Corporate Culture on Trial in Toronto

One of the more robust themes to emerge in the early outings of this year's Toronto International Film Festival is corporate malfeasance.
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Some things at the Toronto International Film Festival (TIFF), which kicked off September 10th, remain unchanged. As always, the fest is insanely front-loaded; you practically turn wall-eyed wanting to sprint for three competing morning films: A Serious Man from the Coen bros, much ballyhooed An Education, and Telluride triumph Up in the Air. And let's not forget Hugh Hefner: Playboy, Activist and Rebel.

Other things change. No more mister-nice-guy around here. The egalitarian protocol so beloved of journalists -- which contrasts with the impenetrable ranking system that makes Cannes an exercise in humiliation -- has taken a serious hit at this biggest of North American fests. Those Journos not "prioritized" were forced to line up in halls, down stairs, and out in the street to attend the screening of Up in the Air. Yes, we all got in, but, well, it's the spirit of the thing.

Having skipped last year to tub thump my latest novel, I was also taken aback by the current corporate embrace of TIFF. Screenings are now prefaced by commercials for everything ranging from Cadillacs to Blackberries. Well, guess they need the bucks for the new Bell Lighthouse home for the festival, promised for next year.

It's a tad ironic, though, in that one of the more robust themes to emerge in the fest's early outings is corporate malfeasance. One such film is Steven Soderbergh's The Informant, toplined by a chubbed-up Matt Damon as a whacko whistle-blower determined to expose his company's price fixing scheme with Japan. The film offers a zany free-associative voice-over by Damon and a sprightly score, complete with a kazoo, by Marvin Hamlish. But the motives of Damon's character remain opaque and stem more from Mitty-esque fantasy than a reformer's zeal. In a sense, The Informant is Soderbergh's business world sequel to The Girlfriend Experience, depicting a monolithic world in which there's nothing that's not for sale.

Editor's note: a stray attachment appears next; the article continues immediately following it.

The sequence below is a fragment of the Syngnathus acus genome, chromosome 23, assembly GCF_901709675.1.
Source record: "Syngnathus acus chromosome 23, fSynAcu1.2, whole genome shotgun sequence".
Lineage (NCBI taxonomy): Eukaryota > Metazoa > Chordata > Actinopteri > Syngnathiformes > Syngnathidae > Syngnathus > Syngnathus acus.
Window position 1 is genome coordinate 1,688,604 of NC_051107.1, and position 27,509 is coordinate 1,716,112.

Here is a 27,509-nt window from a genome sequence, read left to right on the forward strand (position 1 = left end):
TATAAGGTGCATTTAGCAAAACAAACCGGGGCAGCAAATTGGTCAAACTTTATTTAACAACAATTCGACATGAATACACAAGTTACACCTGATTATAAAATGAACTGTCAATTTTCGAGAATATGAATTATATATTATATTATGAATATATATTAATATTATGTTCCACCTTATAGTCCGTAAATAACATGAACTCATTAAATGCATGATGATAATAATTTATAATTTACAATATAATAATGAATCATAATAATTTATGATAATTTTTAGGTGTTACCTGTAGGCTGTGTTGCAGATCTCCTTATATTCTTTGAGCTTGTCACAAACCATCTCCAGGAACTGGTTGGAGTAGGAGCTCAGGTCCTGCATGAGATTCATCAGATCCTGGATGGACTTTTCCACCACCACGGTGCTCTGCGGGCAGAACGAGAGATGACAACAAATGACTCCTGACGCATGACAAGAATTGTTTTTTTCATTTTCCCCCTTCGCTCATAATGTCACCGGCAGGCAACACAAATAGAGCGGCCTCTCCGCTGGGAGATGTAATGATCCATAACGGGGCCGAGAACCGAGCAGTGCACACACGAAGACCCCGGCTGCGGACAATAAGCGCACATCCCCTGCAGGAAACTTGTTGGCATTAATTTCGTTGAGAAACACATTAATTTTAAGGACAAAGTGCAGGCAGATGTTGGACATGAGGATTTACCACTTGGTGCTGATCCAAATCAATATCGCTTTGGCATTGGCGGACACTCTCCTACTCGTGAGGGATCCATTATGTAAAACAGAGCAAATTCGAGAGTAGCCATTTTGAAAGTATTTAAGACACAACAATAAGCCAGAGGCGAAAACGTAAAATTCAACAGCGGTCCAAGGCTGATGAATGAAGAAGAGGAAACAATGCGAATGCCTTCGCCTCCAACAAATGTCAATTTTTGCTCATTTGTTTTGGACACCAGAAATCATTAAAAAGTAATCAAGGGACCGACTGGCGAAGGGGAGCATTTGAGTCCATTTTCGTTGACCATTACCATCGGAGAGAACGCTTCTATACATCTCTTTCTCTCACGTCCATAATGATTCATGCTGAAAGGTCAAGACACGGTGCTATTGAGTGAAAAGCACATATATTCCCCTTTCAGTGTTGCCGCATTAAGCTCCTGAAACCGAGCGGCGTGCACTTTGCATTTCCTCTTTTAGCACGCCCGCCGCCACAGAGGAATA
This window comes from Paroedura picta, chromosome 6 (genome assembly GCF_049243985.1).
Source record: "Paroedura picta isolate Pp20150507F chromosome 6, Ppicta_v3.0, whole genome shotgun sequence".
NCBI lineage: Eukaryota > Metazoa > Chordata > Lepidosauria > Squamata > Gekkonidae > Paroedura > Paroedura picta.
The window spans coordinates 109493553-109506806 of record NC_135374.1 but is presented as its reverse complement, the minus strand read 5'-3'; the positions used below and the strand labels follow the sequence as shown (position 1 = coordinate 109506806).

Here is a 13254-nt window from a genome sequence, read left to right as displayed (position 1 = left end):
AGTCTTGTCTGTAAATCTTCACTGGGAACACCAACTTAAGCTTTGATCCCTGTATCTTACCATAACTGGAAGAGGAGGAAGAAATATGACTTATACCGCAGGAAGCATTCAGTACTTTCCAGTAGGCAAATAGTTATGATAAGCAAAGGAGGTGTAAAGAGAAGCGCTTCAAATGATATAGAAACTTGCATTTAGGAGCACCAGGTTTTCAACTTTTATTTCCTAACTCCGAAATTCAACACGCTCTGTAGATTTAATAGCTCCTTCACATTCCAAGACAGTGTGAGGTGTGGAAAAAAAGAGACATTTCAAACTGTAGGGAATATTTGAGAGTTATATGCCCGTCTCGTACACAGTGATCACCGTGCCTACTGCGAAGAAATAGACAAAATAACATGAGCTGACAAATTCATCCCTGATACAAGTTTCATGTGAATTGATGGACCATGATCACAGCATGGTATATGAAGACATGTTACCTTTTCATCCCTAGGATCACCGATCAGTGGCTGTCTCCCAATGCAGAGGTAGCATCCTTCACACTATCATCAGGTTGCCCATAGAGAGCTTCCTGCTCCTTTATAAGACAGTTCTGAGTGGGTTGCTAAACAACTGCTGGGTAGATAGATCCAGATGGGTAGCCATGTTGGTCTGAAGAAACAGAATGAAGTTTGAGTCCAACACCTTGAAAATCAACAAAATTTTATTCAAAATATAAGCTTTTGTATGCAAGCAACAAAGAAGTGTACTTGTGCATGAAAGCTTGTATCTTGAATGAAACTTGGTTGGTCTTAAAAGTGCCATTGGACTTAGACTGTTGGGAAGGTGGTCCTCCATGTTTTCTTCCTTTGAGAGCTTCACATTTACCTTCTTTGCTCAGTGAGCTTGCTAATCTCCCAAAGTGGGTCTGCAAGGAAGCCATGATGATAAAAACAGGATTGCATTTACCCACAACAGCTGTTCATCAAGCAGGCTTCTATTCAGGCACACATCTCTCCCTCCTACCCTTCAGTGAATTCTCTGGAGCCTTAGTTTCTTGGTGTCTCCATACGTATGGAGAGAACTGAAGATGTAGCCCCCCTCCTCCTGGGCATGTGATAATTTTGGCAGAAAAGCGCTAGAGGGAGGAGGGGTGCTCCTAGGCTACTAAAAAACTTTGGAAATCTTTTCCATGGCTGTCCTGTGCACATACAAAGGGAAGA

Similarly themed, Up in the Air, adapted from the novel by Walter Kirn and directed by Jason Reitman ("Juno"), is that rare hybrid: a crowd pleaser studded with zingy dialogue that also looks at serious issues, namely, the human misery beyond the statistics of downsizing in America. George Clooney plays Ryan Bingham, a permanent bachelor who crisscrosses the nation firing people for a living. His dream? To amass ten million frequent flyer miles. Ryan meets his match in Vera Farmiga's equally detached Alex, who like him gets turned on by upgrades -- "Think of me as yourself, only with a vagina." But the arrival in his company of Nathalie, a B School whiz who determines it's more cost effective to fire people by video, becomes a game-changer for Ryan. Even Mr. Cool himself blanches at her term "termination engineer."

Up in the Air flirts with slickness, especially toward the end, and there's one particular plot hole you could drive a truck through. Yet it bracingly takes a hatchet to the yes-men who get paid to do the corporations' dirty work. More, it skewers the vapid lifestyle of an executive flunky such as Ryan, who delivers motivational lectures on the advantages of living lite and shedding all responsibility towards others. In a sense, the film's an indictment of American frontier individualism pushed to an ugly and untenable extreme. Reitman also drolly captures the sleek generic look of Admiral's Club lounges and plush conference rooms so you all but smell the canned air and values.

One more notable change at TIFF: the journos' ensorcellement with digital technology. At one screening yesterday, there were as many people consulting blackberries and i-Phones than looking at the big screen. Maybe because the flick was about medieval German nuns. More about that tomorrow and the other trend emerging here: the celebration of powerful women.

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